All cancer deaths are wasted lives. The deceased do not advance scientific knowledge one iota. Yet as matters stand, those with terminal cancer receive only the standard procedure — the endless repetition of a failed experiment.
Current law obliges the doctor to keep to the status quo — even though he or she knows it leads only to poor life quality followed by death. Any deviation by a doctor from standard procedure is likely to result in a verdict of guilt for medical negligence. This is because current law defines medical negligence as deviation from standard procedure. But as innovation is deviation, non-deviation is non-innovation. Thus the entire process of scientific discovery is stopped — by law. This, I believe, is why there is still no cure for cancer.
All cancer patients — along with their lovers, parents, siblings and offspring — have seen at first hand how scientific progress comes to a dead halt at the bedside of the invalid. Put the case of the hospital doctor standing beside the patient. Put the case that the doctor is considering an innovation. At that moment, a red light appears between the doctor and the patient. It is the law.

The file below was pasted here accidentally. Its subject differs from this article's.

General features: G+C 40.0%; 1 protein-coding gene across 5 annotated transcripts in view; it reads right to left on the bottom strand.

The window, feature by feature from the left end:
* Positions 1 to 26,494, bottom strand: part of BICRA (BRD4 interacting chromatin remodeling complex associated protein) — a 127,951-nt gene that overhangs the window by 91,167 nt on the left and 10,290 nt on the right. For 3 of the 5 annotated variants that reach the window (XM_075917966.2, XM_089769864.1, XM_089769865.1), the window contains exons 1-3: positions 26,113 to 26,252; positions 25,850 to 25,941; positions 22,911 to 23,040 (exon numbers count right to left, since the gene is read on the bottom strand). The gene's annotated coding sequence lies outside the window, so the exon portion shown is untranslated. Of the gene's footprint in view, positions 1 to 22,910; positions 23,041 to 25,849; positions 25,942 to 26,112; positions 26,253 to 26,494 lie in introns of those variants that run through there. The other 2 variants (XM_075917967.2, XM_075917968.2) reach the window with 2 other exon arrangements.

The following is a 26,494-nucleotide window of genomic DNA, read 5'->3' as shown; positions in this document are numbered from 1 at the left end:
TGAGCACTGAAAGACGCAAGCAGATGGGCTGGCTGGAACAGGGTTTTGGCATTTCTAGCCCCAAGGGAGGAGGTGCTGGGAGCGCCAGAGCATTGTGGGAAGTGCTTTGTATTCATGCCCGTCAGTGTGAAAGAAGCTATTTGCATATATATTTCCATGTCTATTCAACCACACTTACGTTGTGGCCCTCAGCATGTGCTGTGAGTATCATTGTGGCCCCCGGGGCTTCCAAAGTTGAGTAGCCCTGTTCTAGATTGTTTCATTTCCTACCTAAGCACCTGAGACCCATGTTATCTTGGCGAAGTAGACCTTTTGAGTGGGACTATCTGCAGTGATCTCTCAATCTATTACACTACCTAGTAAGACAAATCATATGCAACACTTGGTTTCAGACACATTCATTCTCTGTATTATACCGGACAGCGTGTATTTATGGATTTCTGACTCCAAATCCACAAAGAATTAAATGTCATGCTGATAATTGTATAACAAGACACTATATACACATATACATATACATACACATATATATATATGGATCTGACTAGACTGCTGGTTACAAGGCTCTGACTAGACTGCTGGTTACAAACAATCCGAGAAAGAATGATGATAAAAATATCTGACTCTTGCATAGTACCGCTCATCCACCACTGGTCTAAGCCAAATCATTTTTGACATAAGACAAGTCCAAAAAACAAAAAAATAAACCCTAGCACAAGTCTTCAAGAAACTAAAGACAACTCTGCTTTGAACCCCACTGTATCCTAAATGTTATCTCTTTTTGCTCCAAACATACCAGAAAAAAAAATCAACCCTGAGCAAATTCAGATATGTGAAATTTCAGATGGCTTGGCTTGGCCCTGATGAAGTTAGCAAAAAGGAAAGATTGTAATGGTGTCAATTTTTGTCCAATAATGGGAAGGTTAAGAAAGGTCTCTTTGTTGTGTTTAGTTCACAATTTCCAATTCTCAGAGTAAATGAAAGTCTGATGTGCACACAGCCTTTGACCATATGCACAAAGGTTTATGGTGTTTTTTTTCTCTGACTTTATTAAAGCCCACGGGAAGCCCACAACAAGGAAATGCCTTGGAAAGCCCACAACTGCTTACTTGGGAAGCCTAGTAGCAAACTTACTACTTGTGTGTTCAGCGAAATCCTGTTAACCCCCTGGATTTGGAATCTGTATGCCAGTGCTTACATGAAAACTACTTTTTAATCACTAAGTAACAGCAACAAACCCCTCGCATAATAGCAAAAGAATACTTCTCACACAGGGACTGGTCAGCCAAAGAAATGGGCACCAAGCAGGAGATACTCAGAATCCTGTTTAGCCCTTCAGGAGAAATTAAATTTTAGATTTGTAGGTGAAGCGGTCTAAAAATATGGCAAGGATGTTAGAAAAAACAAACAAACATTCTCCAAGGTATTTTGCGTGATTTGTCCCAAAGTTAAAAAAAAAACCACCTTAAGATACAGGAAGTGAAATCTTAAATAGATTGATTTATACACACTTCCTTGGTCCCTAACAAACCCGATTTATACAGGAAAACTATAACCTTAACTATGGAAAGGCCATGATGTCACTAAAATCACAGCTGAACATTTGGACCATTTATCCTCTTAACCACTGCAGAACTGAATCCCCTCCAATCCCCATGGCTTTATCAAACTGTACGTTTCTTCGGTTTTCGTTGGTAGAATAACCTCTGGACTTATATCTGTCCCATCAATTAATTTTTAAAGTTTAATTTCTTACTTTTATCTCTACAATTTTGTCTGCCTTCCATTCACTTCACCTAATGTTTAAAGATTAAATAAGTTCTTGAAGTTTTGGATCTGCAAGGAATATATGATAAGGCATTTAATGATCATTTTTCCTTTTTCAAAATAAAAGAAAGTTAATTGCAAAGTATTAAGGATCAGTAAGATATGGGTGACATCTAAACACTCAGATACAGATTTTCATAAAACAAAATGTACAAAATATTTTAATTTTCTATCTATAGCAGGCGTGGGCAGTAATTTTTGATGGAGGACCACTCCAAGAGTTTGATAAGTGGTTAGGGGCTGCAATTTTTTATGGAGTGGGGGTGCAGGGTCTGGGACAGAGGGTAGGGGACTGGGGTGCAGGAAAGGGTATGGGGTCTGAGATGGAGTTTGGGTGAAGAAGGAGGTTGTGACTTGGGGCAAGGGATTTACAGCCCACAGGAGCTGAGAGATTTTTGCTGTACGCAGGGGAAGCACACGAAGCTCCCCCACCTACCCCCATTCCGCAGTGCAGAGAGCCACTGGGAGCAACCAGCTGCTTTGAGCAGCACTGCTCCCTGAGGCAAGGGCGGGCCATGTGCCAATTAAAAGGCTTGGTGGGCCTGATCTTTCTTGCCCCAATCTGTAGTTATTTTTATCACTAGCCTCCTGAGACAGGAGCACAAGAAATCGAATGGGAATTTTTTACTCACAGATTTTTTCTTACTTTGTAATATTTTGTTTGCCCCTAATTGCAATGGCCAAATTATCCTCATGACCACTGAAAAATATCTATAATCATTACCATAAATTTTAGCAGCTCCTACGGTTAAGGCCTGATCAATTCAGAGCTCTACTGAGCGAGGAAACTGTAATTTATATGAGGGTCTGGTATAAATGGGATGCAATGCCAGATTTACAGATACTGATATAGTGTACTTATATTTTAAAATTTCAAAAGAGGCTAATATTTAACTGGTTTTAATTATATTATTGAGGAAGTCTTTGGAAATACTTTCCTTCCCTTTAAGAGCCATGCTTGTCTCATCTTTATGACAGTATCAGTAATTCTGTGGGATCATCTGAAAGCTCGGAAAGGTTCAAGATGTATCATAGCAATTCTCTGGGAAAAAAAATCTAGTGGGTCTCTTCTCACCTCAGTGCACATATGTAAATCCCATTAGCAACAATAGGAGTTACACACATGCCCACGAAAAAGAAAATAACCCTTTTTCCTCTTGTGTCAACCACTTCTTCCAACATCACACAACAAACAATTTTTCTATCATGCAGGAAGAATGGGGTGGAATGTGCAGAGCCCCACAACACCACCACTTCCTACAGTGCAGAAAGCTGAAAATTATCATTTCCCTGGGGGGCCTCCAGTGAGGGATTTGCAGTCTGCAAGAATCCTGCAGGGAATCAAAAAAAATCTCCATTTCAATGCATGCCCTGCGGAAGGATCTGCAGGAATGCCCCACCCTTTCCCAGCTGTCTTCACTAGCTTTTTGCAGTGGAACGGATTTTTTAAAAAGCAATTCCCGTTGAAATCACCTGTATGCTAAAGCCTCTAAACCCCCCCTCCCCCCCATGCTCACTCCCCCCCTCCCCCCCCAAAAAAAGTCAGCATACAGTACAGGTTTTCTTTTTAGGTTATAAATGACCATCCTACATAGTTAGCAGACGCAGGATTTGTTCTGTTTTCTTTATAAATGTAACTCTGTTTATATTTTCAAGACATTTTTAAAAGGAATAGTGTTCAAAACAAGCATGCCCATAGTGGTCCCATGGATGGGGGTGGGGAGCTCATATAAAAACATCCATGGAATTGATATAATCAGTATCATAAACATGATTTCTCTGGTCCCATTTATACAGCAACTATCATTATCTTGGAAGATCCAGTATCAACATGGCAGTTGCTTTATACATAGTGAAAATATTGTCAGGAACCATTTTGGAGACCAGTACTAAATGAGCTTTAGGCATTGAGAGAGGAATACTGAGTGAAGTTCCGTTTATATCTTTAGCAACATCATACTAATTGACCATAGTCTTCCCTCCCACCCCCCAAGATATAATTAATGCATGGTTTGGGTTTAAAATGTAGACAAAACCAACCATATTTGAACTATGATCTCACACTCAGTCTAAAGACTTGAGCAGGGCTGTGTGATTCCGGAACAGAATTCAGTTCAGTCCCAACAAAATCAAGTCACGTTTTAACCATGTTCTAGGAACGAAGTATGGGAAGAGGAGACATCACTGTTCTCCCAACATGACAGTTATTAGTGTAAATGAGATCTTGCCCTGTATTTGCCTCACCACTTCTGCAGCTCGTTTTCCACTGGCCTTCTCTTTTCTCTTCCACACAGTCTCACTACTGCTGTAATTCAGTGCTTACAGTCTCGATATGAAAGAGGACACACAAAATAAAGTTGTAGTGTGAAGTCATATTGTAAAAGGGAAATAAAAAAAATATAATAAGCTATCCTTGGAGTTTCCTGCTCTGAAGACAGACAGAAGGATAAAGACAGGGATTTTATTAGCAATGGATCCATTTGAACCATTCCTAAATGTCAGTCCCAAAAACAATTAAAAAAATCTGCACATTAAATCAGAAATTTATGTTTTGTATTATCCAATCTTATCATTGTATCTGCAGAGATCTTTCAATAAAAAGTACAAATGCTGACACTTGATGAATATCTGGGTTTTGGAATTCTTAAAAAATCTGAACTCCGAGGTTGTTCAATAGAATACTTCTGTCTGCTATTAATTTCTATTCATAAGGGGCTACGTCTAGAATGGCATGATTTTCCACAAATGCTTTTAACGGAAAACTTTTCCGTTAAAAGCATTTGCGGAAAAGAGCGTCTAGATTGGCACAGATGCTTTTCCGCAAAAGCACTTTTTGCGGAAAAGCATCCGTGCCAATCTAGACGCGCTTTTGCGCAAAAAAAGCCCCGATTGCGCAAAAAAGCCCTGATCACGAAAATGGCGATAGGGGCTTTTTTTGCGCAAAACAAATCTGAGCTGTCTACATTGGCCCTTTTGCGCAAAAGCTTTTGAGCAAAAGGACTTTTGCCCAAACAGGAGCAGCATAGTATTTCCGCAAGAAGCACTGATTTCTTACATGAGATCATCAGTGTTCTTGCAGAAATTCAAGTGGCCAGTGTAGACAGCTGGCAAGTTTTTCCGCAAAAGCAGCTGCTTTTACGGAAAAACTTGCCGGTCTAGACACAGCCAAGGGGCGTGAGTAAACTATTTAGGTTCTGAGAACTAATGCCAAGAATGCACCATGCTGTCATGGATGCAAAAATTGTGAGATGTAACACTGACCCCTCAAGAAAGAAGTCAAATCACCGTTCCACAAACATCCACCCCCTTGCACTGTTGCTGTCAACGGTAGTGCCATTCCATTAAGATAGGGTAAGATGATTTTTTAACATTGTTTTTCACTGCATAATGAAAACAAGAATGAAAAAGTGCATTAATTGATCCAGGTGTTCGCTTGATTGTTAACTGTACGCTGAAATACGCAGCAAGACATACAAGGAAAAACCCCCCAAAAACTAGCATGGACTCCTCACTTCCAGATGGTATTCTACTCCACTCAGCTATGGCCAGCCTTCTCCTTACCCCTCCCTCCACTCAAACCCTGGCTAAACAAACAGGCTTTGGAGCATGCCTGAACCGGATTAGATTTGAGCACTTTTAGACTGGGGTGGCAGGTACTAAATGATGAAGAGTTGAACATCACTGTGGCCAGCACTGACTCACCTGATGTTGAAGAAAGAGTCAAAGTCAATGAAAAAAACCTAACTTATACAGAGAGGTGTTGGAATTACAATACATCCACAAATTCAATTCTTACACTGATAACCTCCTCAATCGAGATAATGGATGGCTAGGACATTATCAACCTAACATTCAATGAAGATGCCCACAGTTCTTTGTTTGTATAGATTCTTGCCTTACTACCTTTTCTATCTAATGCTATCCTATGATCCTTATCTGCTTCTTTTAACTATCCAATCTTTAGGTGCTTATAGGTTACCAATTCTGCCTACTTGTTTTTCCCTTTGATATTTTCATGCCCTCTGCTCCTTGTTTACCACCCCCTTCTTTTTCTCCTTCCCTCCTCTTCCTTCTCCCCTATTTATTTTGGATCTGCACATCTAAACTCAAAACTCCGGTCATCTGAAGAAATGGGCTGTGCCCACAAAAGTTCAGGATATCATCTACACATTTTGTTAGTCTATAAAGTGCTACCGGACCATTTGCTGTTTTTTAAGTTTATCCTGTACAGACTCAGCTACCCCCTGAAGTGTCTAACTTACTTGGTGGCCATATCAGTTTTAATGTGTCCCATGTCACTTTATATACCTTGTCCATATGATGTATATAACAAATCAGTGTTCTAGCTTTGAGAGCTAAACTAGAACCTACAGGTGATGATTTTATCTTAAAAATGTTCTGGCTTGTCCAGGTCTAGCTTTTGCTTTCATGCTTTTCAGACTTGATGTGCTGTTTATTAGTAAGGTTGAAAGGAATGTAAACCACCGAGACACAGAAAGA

The doctor must now ask himself: do I want to go ahead along this road of innovation? If I do, I will deviate from standard procedure. If I do, and anything goes wrong, there will be a trial. Expert witnesses will testify. I am likely to be found guilty of medical negligence. Should I put my livelihood, my family and my reputation at risk? Or stick to the well-worn path on which no liability can arise?
Doctors can be forgiven for that decision in the light of the latest official figures on claims against the NHS. Last year, it paid out £1.2 billion in medical negligence cases. The Treasury estimates the total liability to future claims at £23 billion. In this culture of litigation, science cannot advance.
Why is there no cure for cancer? Scholars have long sought general rules about the disease as robust as the laws of physics — to verify statements, propositions and putative facts by the results of empirical studies. Unfortunately, it has not worked out quite like that. Instead, we find the stubborn fact that, after 2,000 years of human progress, cancer is still outside humanity’s control.